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Glossary

Adaptive trial designtrials that incorporate one or more decision points into their design. How a trial proceeds following each decision point depends on the data observed up to that point.

Basic researchresearch carried out to understand fundamental principles, generally without a specific use in mind. However, findings from basic research studies can inform clinical research and medical product development.

Biasa systematic as opposed to random distortion of a statistic as a result of a sampling procedure.

Bioinformaticsthe science of using computers, databases, and mathematics to organize and analyze large amounts of biological, medical, and health information. Information may come from many sources, including patient statistics, tissue specimens, genetics research, and clinical trials.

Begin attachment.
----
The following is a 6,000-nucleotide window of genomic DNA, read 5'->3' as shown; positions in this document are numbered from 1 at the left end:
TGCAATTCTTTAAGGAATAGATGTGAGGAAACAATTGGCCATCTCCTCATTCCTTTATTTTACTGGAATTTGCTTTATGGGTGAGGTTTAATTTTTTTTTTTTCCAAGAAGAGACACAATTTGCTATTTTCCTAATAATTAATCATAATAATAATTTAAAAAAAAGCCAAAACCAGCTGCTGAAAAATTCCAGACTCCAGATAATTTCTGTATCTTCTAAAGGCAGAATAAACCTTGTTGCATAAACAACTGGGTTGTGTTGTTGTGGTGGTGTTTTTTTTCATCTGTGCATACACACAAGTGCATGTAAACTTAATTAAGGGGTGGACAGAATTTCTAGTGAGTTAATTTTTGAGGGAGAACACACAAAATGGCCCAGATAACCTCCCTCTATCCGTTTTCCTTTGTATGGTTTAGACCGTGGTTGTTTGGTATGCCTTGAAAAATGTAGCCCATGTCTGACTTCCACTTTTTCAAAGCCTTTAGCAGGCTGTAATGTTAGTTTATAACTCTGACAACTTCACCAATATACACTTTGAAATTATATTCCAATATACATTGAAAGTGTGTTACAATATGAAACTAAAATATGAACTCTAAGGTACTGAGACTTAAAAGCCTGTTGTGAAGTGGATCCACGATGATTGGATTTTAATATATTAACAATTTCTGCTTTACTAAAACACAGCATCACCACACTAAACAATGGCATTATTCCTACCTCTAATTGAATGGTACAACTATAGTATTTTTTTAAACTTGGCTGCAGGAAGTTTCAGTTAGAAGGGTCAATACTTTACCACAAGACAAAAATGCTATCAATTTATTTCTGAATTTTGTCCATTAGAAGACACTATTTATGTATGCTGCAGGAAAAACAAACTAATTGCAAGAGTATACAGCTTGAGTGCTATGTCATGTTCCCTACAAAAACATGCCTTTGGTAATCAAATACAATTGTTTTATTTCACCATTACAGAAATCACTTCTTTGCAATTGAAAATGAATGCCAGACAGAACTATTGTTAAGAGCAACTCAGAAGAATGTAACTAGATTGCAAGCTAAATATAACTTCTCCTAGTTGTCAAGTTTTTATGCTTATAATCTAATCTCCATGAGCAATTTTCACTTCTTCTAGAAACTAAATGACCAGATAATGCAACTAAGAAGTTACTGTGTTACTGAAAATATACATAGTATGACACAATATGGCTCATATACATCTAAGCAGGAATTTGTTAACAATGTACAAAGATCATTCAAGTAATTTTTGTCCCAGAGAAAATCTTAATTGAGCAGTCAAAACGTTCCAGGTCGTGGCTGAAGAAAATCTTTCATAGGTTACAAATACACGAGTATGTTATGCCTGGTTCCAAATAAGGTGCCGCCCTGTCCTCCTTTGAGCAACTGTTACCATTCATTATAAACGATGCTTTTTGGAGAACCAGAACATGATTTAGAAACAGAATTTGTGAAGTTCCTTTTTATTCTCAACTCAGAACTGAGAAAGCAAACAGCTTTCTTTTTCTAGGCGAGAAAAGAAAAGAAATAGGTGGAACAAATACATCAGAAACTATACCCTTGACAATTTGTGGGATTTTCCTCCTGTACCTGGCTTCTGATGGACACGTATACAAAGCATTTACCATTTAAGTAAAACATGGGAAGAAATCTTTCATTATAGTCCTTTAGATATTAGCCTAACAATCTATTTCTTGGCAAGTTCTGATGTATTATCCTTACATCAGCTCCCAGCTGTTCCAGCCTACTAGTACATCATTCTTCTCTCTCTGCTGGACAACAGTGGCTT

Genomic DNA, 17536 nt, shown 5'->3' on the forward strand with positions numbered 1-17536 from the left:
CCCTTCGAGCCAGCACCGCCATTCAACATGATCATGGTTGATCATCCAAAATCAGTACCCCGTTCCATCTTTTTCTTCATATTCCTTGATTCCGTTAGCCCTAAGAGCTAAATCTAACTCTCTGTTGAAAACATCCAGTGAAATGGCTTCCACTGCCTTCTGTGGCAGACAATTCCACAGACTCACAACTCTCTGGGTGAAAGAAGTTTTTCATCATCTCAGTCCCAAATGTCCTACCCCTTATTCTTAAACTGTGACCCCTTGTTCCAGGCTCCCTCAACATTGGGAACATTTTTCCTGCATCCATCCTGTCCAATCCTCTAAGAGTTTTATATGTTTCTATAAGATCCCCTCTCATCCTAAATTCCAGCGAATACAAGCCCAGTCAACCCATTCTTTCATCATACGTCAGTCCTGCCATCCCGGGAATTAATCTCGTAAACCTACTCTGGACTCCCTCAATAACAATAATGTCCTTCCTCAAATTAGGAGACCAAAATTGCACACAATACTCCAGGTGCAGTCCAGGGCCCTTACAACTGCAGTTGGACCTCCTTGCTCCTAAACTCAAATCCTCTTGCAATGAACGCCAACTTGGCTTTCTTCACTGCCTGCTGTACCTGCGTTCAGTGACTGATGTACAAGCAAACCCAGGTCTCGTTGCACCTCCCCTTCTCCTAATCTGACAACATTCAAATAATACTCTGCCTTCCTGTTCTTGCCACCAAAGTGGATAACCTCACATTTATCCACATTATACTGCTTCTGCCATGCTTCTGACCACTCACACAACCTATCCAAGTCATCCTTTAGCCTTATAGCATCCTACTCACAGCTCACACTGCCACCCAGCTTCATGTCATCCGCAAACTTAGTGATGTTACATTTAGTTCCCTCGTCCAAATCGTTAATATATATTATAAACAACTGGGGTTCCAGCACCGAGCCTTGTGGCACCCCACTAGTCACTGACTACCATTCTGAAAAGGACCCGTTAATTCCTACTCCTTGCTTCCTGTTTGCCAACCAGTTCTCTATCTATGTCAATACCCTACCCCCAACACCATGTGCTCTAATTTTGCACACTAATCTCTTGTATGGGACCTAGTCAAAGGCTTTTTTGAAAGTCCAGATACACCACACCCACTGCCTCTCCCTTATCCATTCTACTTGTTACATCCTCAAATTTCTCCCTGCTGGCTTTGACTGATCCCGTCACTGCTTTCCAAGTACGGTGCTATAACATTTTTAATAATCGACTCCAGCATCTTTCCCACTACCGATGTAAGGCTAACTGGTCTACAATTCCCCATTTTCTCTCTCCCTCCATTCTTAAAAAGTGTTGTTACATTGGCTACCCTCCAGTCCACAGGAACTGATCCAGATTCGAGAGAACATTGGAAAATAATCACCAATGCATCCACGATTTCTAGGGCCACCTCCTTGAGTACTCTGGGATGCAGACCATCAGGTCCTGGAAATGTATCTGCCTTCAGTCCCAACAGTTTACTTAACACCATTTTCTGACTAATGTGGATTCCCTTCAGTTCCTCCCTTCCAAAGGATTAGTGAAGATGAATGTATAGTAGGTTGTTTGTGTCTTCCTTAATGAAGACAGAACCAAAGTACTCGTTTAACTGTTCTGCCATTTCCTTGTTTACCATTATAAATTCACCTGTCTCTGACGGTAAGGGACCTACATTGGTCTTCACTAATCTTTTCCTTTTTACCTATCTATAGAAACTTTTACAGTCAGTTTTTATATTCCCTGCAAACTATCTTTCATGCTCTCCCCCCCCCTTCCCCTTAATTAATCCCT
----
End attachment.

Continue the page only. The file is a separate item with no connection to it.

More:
Biomarkera characteristic that is objectively measured and evaluated as an indicator of normal biological processes, pathogenic processes, or pharmacologic responses to a therapeutic intervention.



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Glossary Adaptive trial design—trials that incorporate one or more decision points into their design. How a trial proceeds following each decision point depends on the data observed up to that point. Basic research—research carried out to understand fundamental prin- ciples, generally without a specific use in mind. However, findings from basic research studies can inform clinical research and medical product development. Bias—a systematic as opposed to random distortion of a statistic as a result of a sampling procedure. Bioinformatics—the science of using computers, databases, and math- ematics to organize and analyze large amounts of biological, medical, and health information. Information may come from many sources, including patient statistics, tissue specimens, genetics research, and clinical trials. Biomarker—a characteristic that is objectively measured and evaluated as an indicator of normal biological processes, pathogenic processes, or phar- macologic responses to a therapeutic intervention.